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Local financial development and constraints on domestic private-firm exports: Evidence from city commercial banks in China

Author

Listed:
  • Zhao Chen

    (Fudan University [Shanghai])

  • Sandra Poncet

    (PSE - Paris School of Economics - ENPC - École des Ponts ParisTech - ENS Paris - École normale supérieure - Paris - PSL - Université Paris sciences et lettres - UP1 - Université Paris 1 Panthéon-Sorbonne - CNRS - Centre National de la Recherche Scientifique - EHESS - École des hautes études en sciences sociales - INRAE - Institut National de Recherche pour l’Agriculture, l’Alimentation et l’Environnement, PJSE - Paris Jourdan Sciences Economiques - UP1 - Université Paris 1 Panthéon-Sorbonne - ENS Paris - École normale supérieure - Paris - PSL - Université Paris sciences et lettres - EHESS - École des hautes études en sciences sociales - ENPC - École des Ponts ParisTech - CNRS - Centre National de la Recherche Scientifique - INRAE - Institut National de Recherche pour l’Agriculture, l’Alimentation et l’Environnement)

  • Ruixiang Xiong

    (Xiangtan University)

Abstract

We show that the development of city commercial banks (CCBs) across China has alleviated the constraints from China's domestic financial-market inefficiency on the export activity of domestic private firms. Considering the export behavior of 260 cities between 1997 and 2012, we confirm the well-established under-performance of domestic private firms in financially more vulnerable sectors compared to foreign affiliates in China. We show that a greater number of CCB branches raises domestic private-firm exports disproportionately more in financially-dependent sectors, which is in line with improved financing conditions for these companies. This improvement in export performance appears to result from both an increase in the number of destination countries and a decline in prices. CCB development is moreover associated with a reduction in the systematic disadvantage of domestic private firms relative to foreign-owned firms in export markets resulting from their greater financial exclusion. We, however, also find that private-firm export performance has deteriorated relative to that of state-owned firms, casting doubt on the ability of CCBs to end the systematic bias of lending in favor of the state sector.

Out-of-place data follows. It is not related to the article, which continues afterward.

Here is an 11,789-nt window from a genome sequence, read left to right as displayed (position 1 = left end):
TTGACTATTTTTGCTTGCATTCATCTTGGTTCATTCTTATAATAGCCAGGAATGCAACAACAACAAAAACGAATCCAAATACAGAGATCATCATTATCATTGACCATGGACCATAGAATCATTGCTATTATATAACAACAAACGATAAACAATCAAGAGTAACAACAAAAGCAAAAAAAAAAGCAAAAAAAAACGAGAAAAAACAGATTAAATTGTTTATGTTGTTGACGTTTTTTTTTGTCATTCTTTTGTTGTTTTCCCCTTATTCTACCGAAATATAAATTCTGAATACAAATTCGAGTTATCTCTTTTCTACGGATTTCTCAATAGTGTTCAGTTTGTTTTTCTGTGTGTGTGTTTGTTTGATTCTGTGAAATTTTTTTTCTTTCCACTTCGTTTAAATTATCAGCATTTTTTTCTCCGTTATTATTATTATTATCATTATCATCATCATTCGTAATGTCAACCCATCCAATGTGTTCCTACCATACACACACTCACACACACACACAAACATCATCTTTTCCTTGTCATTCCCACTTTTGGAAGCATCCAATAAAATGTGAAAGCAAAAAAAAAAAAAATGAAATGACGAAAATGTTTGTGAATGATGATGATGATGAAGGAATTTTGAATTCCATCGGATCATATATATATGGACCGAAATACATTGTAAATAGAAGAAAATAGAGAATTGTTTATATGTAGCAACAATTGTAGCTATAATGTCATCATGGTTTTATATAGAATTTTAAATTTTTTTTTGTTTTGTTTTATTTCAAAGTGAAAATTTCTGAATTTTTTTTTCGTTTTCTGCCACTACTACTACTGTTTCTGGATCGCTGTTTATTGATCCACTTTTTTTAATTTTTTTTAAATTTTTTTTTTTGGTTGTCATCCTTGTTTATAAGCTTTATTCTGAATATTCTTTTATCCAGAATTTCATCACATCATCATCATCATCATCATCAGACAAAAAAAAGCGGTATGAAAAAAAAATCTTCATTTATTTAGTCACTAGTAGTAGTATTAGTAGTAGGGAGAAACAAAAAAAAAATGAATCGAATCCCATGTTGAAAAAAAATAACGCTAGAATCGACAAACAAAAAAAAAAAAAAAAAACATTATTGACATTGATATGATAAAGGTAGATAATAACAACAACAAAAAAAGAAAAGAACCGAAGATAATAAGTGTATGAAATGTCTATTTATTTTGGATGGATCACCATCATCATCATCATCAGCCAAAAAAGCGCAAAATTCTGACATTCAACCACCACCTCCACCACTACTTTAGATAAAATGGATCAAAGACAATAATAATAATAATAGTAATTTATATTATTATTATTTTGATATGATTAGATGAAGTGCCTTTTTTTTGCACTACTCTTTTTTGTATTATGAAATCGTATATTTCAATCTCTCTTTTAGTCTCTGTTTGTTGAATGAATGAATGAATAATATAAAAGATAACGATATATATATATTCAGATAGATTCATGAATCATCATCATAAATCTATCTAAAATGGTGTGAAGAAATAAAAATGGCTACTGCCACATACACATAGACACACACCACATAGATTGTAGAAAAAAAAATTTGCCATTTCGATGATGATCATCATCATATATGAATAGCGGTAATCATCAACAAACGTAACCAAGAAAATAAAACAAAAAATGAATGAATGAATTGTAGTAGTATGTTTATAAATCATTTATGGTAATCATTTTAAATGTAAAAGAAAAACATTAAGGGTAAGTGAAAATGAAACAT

Suggested Citation

  • Zhao Chen & Sandra Poncet & Ruixiang Xiong, 2020. "Local financial development and constraints on domestic private-firm exports: Evidence from city commercial banks in China," PSE-Ecole d'économie de Paris (Postprint) halshs-02491676, HAL.
  • Handle: RePEc:hal:pseptp:halshs-02491676
    DOI: 10.1016/j.jce.2019.09.005
    Note: View the original document on HAL open archive server: https://halshs.archives-ouvertes.fr/halshs-02491676
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    Cited by:

    1. Kang, Shulong & Dong, Jianfeng & Yu, Haiyue & Cao, Jin & Dinger, Valeriya, 2021. "City commercial banks and credit allocation : Firm-level evidence," BOFIT Discussion Papers 4/2021, Bank of Finland, Institute for Economies in Transition.
    2. Go Yano & Maho Shiraishi, 2020. "Economic and Political Motivations in Debt Finance in China: Bank Lending and Trade Credit Offering," Comparative Economic Studies, Palgrave Macmillan;Association for Comparative Economic Studies, vol. 62(4), pages 590-631, December.
    3. Zhang, Yi & Liu, Chun & Wang, Ting, 2020. "Direct or indirect? The impact of political connections on export mode of Chinese private enterprises," China Economic Review, Elsevier, vol. 61(C).
    4. Go Yano & Maho Shiraishi, 0. "Economic and Political Motivations in Debt Finance in China: Bank Lending and Trade Credit Offering," Comparative Economic Studies, Palgrave Macmillan;Association for Comparative Economic Studies, vol. 0, pages 1-42.

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    JEL classification:

    • F10 - International Economics - - Trade - - - General
    • F14 - International Economics - - Trade - - - Empirical Studies of Trade
    • F36 - International Economics - - International Finance - - - Financial Aspects of Economic Integration
    • G32 - Financial Economics - - Corporate Finance and Governance - - - Financing Policy; Financial Risk and Risk Management; Capital and Ownership Structure; Value of Firms; Goodwill

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